Seven simple rules for a perfect LinkedIn profile
Is your LinkedIn profile working for you? Or is it turning off potential employers and clients? We reveal seven simple rules for the perfect LinkedIn profile.
It’s generally accepted now that LinkedIn is one social network you can’t afford to ignore if you want to maximise your professional opportunities – it’s become the essential online CV.
But while most of us are reasonably confident in the rules of putting together a good CV, we’re less sure about getting our LinkedIn profile right. And as a result could be missing out on valuable career and business opportunities.
Seven simple rules for a perfect LinkedIn profile
So how can you ensure your profile is showing you in the best possible light? We’ve scoured Google for the best advice from a host of LinkedIn experts – and discovered seven simple rules for the perfect LinkedIn profile.
1) Use a professional photo
You know that photo of you you actually quite like for once? The slightly fuzzy shot taken on holiday four years ago before you had your hair cut short, and in which you’re holding a glass of wine? As flattering as it may be, it has NO PLACE on your LinkedIn profile.
A potential employer or client doesn’t care that it captures your best side, or you’re wearing your favourite top. They care whether you look responsible, approachable, intelligent… or any of the other characteristics they look for in a professional they want to hire or do business with.
Presenting a professional front is even more important for women returning to the workforce after having a baby. So make sure your photo screams confidence and experience, and not ‘good for a laugh’ or ‘mum’.
Having no photo at all is almost as bad. As LinkedIn Career Expert Nicole Williams explains: “You’re seven times more likely to have your profile viewed if you have one. Like a house that’s on sale, the assumption is that if there’s no photo, something’s wrong.”
So take the time to choose the right photo for your LinkedIn profile. Pick a head shot and ideally get it taken professionally.
2) Craft an attention-grabbing headline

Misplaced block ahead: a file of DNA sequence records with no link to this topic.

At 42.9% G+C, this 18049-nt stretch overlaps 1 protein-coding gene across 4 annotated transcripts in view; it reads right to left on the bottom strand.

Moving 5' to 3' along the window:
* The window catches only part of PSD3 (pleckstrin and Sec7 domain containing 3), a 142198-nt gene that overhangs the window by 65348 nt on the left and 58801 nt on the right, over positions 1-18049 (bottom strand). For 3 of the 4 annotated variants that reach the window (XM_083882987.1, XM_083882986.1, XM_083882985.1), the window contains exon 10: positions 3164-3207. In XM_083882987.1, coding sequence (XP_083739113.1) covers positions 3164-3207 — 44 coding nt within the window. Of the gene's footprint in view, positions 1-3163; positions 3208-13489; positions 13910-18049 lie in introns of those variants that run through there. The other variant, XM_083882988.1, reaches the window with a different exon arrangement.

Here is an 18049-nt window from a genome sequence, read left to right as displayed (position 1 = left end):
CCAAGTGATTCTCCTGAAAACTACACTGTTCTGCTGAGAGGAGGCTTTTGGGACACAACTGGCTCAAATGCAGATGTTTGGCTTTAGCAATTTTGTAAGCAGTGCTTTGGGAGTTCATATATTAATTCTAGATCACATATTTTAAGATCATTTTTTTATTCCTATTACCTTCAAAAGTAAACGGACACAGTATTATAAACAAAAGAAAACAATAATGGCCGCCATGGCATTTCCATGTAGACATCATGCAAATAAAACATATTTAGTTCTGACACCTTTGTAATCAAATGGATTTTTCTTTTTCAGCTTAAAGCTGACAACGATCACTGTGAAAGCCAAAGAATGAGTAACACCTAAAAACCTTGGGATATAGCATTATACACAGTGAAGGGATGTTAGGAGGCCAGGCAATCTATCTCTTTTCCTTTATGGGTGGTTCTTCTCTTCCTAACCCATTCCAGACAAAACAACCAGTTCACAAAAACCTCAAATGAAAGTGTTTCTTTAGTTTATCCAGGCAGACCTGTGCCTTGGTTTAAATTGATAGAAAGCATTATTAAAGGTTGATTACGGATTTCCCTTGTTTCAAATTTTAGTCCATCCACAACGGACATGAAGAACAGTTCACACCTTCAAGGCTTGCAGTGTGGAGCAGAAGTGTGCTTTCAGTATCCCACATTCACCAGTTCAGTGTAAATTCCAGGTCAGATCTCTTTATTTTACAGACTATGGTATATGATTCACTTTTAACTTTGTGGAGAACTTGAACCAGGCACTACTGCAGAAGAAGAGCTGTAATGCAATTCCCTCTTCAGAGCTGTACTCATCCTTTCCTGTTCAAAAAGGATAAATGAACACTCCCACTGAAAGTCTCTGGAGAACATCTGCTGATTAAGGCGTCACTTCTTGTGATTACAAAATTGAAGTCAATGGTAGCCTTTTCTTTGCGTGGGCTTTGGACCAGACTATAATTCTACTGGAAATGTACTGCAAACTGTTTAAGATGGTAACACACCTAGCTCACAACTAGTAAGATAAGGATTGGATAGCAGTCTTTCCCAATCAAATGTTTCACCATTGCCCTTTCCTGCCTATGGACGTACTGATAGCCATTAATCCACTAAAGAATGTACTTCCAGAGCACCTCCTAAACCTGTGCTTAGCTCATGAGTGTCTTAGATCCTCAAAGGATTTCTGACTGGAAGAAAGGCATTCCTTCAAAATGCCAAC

Who do you want to notice or find your LinkedIn profile, and why? These are important questions to ask when crafting your headline (and craft you should – while this may be the least wordy part of your profile, it’s also the most important).
Think about the search terms a potential employer or client may use, and make sure they’re in your headline. Remember to make it readable too. A list of keywords may help you get found, but won’t do much to get you chosen.
Think of it like a newspaper headline, or email subject line. It needs to encourage people to want to read on, while ensuring they get an idea of what they can expect.
3) Write a powerful summary
Your summary is your opportunity to convince anyone who was interested in your headline that they were right to read on – and should keep reading. You need to demonstrate your expertise and knowledge and encourage potential employers and clients to make contact.
Take the time to craft your LinkedIn summary – don’t simply paste the executive summary from your CV. You have much more space to elaborate (though you should never ramble on to essay length!) and demonstrate your edge. Try to keep your summary over 40 words as this increases the likelihood of it turning up in a search. Again, think about what keywords you want to be found for, and what type of language will resonate with your ideal employer or client.